Posts tagged “wild animals”
A couple days after our encounter with Bruce, Beth noticed two little marks — seemingly a bite — on her hand. We were in Wisconsin, visiting Vargo, Lauren, Benton, and Leo and attending Pat and Brittany’s (beautiful) wedding. After landing at SFO Sunday night, we took BART home, packed up a little bag, and went to the emergency room at Alta Bates around 11:30 pm.
Rabies is a pretty scary disease. Left untreated, it almost inevitably leads to death. There are very few survivors post-exposure (A google search yielded four. Ever. Anywhere.). Onset of the disease occurs, on average, one to three months after exposure. The initial symptoms are flu-like: fever, tingling, aches. As the virus spreads, two contrasting forms of disease can manifest — ‘furious’ and ‘paralytic’ rabies. In furious rabies, people exhibit hyperactivity, biting-behavior (sometimes), and fear of water. Paralytic rabies leads to gradual, systemic paralysis.
Why all this gloomy talk of rabies? In the US, bats are the source of most human rabies cases.
We learned at Alta Bates that any contact with a bat should be considered a potential rabies exposure unless it can be proven otherwise. Acquitting the bat is no simple task. It involves capturing the bat, bringing it to a local hospital or animal control location, euthanizing it, and confirming via laboratory assay whether the bat was indeed rabid. I can’t speak for others, but my first thought wasn’t to grab some tupperware and snag the lil’bugger. Far from it.
Barring capture (or acquittal within 48 hours), rabies postexposure prophylaxis (RPEP) is recommended. The regimen varies depending on immunization status. If you’re previously immunized, you get two 1 mL shots of rabies vaccine intramuscularly. One on day 0 — the day of the exposure / the day you report to the hospital — and one at day 3. Beth was immunized; this was her RPEP.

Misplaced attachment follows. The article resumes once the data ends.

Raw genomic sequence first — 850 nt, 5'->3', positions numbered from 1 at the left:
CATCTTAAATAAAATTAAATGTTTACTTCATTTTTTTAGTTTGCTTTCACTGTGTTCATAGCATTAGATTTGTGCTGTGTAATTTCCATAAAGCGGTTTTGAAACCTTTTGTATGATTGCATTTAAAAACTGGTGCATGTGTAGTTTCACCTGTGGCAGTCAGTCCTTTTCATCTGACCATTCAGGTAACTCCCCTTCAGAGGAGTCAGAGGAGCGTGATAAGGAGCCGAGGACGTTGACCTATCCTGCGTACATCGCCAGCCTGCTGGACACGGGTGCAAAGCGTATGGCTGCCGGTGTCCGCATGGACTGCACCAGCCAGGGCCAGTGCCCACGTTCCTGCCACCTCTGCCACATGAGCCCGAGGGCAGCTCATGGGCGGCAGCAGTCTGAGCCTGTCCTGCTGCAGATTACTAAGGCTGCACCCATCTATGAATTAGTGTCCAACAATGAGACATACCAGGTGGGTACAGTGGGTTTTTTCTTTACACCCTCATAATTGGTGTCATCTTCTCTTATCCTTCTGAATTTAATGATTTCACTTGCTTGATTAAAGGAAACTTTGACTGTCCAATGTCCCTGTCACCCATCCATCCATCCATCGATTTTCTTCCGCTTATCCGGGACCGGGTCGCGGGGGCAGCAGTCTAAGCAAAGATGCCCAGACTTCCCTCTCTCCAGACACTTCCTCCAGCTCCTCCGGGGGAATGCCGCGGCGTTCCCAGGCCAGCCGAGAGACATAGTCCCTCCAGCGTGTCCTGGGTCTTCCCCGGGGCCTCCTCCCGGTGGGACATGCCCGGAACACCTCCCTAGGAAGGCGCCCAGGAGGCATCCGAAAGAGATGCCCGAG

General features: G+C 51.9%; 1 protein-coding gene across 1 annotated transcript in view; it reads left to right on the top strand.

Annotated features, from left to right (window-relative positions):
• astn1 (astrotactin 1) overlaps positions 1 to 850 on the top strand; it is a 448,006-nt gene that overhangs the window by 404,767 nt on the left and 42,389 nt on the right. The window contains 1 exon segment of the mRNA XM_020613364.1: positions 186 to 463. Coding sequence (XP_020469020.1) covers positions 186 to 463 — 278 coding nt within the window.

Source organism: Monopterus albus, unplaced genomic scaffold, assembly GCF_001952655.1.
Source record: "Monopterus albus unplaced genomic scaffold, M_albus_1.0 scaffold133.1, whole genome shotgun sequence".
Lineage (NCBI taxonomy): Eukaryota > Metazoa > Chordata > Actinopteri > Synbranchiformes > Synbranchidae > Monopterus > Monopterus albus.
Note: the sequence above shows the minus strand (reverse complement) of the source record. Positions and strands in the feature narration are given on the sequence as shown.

I wasn’t immunized, and I paid for it. Non-immunized individuals must receive human rabies immune globulin (HRIG) at a dose of 20 IU / kg bodyweight, and a 1 mL dose of the vaccine on days 0, 3, 7, and 14. HRIG (basically) provides antibodies to protect against rabies during the period in which the vaccine isn’t yet effective. I received 8 mL of HRIG in three locations - 4 mL in my right arm and 2 of the remaining 4 mL in each of my butt cheeks. The vaccine was given to me in my left arm.
No doubt this is a vast improvement from the old method (you know, the one we grew up hearing about) of ~15 shots in the abdomen (this stopped being common practice in the late 70s). It’s still no walk in the park. The shots themselves, while uncomfortable, were not all that painful (save the 4 mL one). The 1 mL vaccination is painless. But vaccines are vaccines and immune responses are immune responses. I’ve felt far from great this week.
Some lessons and recommendations:
Window screens are a good and useful thing.
Don’t mess with bats. If there’s one in your home, you are exposed to rabies. There’s not necessarily a need to go to the ER, but you need to see a doctor the same day or the next day.
If you have reason to get it (for instance, international travel), the pre-exposure rabies vaccination is worth the cost.